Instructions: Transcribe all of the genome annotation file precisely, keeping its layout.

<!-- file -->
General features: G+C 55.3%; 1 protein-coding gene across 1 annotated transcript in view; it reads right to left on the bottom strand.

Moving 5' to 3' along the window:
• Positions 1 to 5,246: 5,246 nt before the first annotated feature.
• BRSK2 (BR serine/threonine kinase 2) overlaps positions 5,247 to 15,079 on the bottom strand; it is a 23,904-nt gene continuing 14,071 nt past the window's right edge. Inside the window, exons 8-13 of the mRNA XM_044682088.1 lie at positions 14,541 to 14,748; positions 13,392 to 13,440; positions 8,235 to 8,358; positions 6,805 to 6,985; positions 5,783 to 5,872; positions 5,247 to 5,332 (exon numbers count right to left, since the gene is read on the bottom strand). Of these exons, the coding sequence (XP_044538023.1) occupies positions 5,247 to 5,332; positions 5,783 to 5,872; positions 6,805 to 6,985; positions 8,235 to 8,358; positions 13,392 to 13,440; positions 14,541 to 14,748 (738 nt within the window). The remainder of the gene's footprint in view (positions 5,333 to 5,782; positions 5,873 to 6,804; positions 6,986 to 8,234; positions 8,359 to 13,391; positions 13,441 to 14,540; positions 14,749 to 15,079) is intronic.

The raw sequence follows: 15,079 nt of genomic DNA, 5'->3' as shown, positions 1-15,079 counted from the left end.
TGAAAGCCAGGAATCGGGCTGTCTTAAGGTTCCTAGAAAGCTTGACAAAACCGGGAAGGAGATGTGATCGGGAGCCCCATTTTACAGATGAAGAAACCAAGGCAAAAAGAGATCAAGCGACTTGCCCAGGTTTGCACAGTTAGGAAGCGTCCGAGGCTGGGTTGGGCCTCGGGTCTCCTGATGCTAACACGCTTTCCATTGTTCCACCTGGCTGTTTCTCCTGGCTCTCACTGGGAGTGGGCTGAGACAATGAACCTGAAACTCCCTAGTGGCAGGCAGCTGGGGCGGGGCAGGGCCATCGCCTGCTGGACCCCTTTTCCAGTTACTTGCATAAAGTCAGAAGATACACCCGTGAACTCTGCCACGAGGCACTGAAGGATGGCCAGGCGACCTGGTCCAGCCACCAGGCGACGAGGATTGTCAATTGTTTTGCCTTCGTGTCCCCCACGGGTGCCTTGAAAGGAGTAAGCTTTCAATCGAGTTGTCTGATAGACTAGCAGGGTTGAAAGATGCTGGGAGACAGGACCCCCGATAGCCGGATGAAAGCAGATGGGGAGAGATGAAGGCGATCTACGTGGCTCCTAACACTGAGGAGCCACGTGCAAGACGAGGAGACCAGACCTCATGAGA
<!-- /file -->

General features: G+C 55.3%; 1 protein-coding gene across 1 annotated transcript in view; it reads right to left on the bottom strand.

Moving 5' to 3' along the window:
• Positions 1 to 5,246: 5,246 nt before the first annotated feature.
• BRSK2 (BR serine/threonine kinase 2) overlaps positions 5,247 to 15,079 on the bottom strand; it is a 23,904-nt gene continuing 14,071 nt past the window's right edge. Inside the window, exons 8-13 of the mRNA XM_044682088.1 lie at positions 14,541 to 14,748; positions 13,392 to 13,440; positions 8,235 to 8,358; positions 6,805 to 6,985; positions 5,783 to 5,872; positions 5,247 to 5,332 (exon numbers count right to left, since the gene is read on the bottom strand). Of these exons, the coding sequence (XP_044538023.1) occupies positions 5,247 to 5,332; positions 5,783 to 5,872; positions 6,805 to 6,985; positions 8,235 to 8,358; positions 13,392 to 13,440; positions 14,541 to 14,748 (738 nt within the window). The remainder of the gene's footprint in view (positions 5,333 to 5,782; positions 5,873 to 6,804; positions 6,986 to 8,234; positions 8,359 to 13,391; positions 13,441 to 14,540; positions 14,749 to 15,079) is intronic.

The raw sequence follows: 15,079 nt of genomic DNA, 5'->3' as shown, positions 1-15,079 counted from the left end.
TGAAAGCCAGGAATCGGGCTGTCTTAAGGTTCCTAGAAAGCTTGACAAAACCGGGAAGGAGATGTGATCGGGAGCCCCATTTTACAGATGAAGAAACCAAGGCAAAAAGAGATCAAGCGACTTGCCCAGGTTTGCACAGTTAGGAAGCGTCCGAGGCTGGGTTGGGCCTCGGGTCTCCTGATGCTAACACGCTTTCCATTGTTCCACCTGGCTGTTTCTCCTGGCTCTCACTGGGAGTGGGCTGAGACAATGAACCTGAAACTCCCTAGTGGCAGGCAGCTGGGGCGGGGCAGGGCCATCGCCTGCTGGACCCCTTTTCCAGTTACTTGCATAAAGTCAGAAGATACACCCGTGAACTCTGCCACGAGGCACTGAAGGATGGCCAGGCGACCTGGTCCAGCCACCAGGCGACGAGGATTGTCAATTGTTTTGCCTTCGTGTCCCCCACGGGTGCCTTGAAAGGAGTAAGCTTTCAATCGAGTTGTCTGATAGACTAGCAGGGTTGAAAGATGCTGGGAGACAGGACCCCCGATAGCCGGATGAAAGCAGATGGGGAGAGATGAAGGCGATCTACGTGGCTCCTAACACTGAGGAGCCACGTGCAAGACGAGGAGACCAGACCTCATGAGA